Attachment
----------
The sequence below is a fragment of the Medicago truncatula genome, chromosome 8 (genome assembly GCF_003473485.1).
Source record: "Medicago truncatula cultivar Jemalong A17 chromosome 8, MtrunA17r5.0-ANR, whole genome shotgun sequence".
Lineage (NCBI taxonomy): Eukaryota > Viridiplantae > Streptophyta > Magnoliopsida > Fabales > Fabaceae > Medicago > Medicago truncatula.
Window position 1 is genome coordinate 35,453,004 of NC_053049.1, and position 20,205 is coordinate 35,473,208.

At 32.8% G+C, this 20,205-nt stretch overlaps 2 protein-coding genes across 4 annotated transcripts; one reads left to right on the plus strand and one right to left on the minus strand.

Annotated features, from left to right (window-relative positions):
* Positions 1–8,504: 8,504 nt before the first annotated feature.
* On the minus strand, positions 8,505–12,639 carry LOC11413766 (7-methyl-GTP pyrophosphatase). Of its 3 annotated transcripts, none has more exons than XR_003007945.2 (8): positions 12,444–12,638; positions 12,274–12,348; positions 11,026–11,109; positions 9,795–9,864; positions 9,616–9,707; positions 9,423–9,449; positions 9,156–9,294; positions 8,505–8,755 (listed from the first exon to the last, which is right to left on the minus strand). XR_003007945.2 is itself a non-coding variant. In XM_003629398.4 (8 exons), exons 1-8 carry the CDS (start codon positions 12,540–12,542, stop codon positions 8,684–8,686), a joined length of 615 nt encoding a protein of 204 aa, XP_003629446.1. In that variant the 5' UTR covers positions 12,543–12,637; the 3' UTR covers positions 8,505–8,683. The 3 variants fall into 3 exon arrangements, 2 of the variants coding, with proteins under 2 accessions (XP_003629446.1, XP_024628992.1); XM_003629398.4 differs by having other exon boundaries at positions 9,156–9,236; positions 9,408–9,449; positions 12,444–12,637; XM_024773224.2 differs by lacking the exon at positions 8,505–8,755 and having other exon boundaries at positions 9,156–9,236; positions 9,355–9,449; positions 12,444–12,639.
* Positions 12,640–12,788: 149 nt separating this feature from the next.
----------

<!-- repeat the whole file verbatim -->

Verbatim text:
The sequence below is a fragment of the Medicago truncatula genome, chromosome 8 (genome assembly GCF_003473485.1).
Source record: "Medicago truncatula cultivar Jemalong A17 chromosome 8, MtrunA17r5.0-ANR, whole genome shotgun sequence".
Lineage (NCBI taxonomy): Eukaryota > Viridiplantae > Streptophyta > Magnoliopsida > Fabales > Fabaceae > Medicago > Medicago truncatula.
Window position 1 is genome coordinate 35,453,004 of NC_053049.1, and position 20,205 is coordinate 35,473,208.

At 32.8% G+C, this 20,205-nt stretch overlaps 2 protein-coding genes across 4 annotated transcripts; one reads left to right on the plus strand and one right to left on the minus strand.

Annotated features, from left to right (window-relative positions):
* Positions 1–8,504: 8,504 nt before the first annotated feature.
* On the minus strand, positions 8,505–12,639 carry LOC11413766 (7-methyl-GTP pyrophosphatase). Of its 3 annotated transcripts, none has more exons than XR_003007945.2 (8): positions 12,444–12,638; positions 12,274–12,348; positions 11,026–11,109; positions 9,795–9,864; positions 9,616–9,707; positions 9,423–9,449; positions 9,156–9,294; positions 8,505–8,755 (listed from the first exon to the last, which is right to left on the minus strand). XR_003007945.2 is itself a non-coding variant. In XM_003629398.4 (8 exons), exons 1-8 carry the CDS (start codon positions 12,540–12,542, stop codon positions 8,684–8,686), a joined length of 615 nt encoding a protein of 204 aa, XP_003629446.1. In that variant the 5' UTR covers positions 12,543–12,637; the 3' UTR covers positions 8,505–8,683. The 3 variants fall into 3 exon arrangements, 2 of the variants coding, with proteins under 2 accessions (XP_003629446.1, XP_024628992.1); XM_003629398.4 differs by having other exon boundaries at positions 9,156–9,236; positions 9,408–9,449; positions 12,444–12,637; XM_024773224.2 differs by lacking the exon at positions 8,505–8,755 and having other exon boundaries at positions 9,156–9,236; positions 9,355–9,449; positions 12,444–12,639.
* Positions 12,640–12,788: 149 nt separating this feature from the next.